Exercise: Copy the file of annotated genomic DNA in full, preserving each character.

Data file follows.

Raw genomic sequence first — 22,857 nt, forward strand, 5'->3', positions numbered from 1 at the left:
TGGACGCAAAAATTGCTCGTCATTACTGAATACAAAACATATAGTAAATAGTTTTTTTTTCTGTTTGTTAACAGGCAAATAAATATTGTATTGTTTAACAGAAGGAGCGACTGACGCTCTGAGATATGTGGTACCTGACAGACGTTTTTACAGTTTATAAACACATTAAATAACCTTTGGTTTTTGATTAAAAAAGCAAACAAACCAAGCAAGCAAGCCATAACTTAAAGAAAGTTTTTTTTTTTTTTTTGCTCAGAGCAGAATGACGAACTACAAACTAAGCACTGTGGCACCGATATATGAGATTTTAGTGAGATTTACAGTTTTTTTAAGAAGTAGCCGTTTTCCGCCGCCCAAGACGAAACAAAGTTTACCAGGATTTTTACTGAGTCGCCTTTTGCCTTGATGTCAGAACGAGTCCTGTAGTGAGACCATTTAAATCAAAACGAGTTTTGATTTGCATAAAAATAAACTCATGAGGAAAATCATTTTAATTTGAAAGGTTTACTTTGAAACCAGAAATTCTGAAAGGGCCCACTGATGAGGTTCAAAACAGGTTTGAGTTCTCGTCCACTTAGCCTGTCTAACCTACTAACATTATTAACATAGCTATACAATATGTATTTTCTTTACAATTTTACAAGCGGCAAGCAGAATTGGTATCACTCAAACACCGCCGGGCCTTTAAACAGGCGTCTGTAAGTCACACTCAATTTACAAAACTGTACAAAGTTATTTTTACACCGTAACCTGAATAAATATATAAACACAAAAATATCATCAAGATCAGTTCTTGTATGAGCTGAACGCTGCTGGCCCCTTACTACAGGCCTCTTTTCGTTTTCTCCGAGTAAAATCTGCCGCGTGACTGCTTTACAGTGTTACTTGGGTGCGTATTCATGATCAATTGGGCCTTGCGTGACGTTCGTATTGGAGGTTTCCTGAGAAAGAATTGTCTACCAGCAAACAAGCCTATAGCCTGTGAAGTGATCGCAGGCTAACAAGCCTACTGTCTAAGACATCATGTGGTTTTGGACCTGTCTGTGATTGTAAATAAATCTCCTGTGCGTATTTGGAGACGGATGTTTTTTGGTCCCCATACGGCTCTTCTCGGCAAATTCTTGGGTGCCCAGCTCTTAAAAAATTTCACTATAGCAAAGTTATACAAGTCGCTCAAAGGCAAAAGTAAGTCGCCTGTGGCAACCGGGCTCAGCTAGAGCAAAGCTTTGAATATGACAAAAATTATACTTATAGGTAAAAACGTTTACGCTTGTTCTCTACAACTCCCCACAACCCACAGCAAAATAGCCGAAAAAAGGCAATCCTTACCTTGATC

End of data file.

Raw genomic sequence first — 22,857 nt, forward strand, 5'->3', positions numbered from 1 at the left:
TGGACGCAAAAATTGCTCGTCATTACTGAATACAAAACATATAGTAAATAGTTTTTTTTTCTGTTTGTTAACAGGCAAATAAATATTGTATTGTTTAACAGAAGGAGCGACTGACGCTCTGAGATATGTGGTACCTGACAGACGTTTTTACAGTTTATAAACACATTAAATAACCTTTGGTTTTTGATTAAAAAAGCAAACAAACCAAGCAAGCAAGCCATAACTTAAAGAAAGTTTTTTTTTTTTTTTTGCTCAGAGCAGAATGACGAACTACAAACTAAGCACTGTGGCACCGATATATGAGATTTTAGTGAGATTTACAGTTTTTTTAAGAAGTAGCCGTTTTCCGCCGCCCAAGACGAAACAAAGTTTACCAGGATTTTTACTGAGTCGCCTTTTGCCTTGATGTCAGAACGAGTCCTGTAGTGAGACCATTTAAATCAAAACGAGTTTTGATTTGCATAAAAATAAACTCATGAGGAAAATCATTTTAATTTGAAAGGTTTACTTTGAAACCAGAAATTCTGAAAGGGCCCACTGATGAGGTTCAAAACAGGTTTGAGTTCTCGTCCACTTAGCCTGTCTAACCTACTAACATTATTAACATAGCTATACAATATGTATTTTCTTTACAATTTTACAAGCGGCAAGCAGAATTGGTATCACTCAAACACCGCCGGGCCTTTAAACAGGCGTCTGTAAGTCACACTCAATTTACAAAACTGTACAAAGTTATTTTTACACCGTAACCTGAATAAATATATAAACACAAAAATATCATCAAGATCAGTTCTTGTATGAGCTGAACGCTGCTGGCCCCTTACTACAGGCCTCTTTTCGTTTTCTCCGAGTAAAATCTGCCGCGTGACTGCTTTACAGTGTTACTTGGGTGCGTATTCATGATCAATTGGGCCTTGCGTGACGTTCGTATTGGAGGTTTCCTGAGAAAGAATTGTCTACCAGCAAACAAGCCTATAGCCTGTGAAGTGATCGCAGGCTAACAAGCCTACTGTCTAAGACATCATGTGGTTTTGGACCTGTCTGTGATTGTAAATAAATCTCCTGTGCGTATTTGGAGACGGATGTTTTTTGGTCCCCATACGGCTCTTCTCGGCAAATTCTTGGGTGCCCAGCTCTTAAAAAATTTCACTATAGCAAAGTTATACAAGTCGCTCAAAGGCAAAAGTAAGTCGCCTGTGGCAACCGGGCTCAGCTAGAGCAAAGCTTTGAATATGACAAAAATTATACTTATAGGTAAAAACGTTTACGCTTGTTCTCTACAACTCCCCACAACCCACAGCAAAATAGCCGAAAAAAGGCAATCCTTACCTTGATC